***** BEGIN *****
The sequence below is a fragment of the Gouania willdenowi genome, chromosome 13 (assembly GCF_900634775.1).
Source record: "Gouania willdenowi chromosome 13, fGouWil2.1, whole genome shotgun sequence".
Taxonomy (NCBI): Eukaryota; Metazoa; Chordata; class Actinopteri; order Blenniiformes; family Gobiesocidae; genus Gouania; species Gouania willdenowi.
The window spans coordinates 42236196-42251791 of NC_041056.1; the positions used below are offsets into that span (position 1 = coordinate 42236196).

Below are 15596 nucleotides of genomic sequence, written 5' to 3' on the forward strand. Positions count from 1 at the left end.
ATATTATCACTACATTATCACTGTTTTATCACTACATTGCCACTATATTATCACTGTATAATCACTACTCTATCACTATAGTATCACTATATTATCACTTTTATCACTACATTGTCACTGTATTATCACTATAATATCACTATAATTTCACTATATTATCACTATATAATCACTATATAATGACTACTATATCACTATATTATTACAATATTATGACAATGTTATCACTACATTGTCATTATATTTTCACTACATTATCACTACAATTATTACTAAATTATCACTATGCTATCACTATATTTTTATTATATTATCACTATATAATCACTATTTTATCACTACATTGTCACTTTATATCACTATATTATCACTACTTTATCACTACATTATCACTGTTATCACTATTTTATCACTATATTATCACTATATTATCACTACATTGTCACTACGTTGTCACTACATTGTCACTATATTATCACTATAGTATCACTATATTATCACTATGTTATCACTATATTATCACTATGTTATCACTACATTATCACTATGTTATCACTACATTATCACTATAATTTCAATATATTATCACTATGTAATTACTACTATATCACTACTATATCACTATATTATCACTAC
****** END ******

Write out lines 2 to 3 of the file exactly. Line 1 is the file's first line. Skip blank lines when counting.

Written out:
Source record: "Gouania willdenowi chromosome 13, fGouWil2.1, whole genome shotgun sequence".
Taxonomy (NCBI): Eukaryota; Metazoa; Chordata; class Actinopteri; order Blenniiformes; family Gobiesocidae; genus Gouania; species Gouania willdenowi.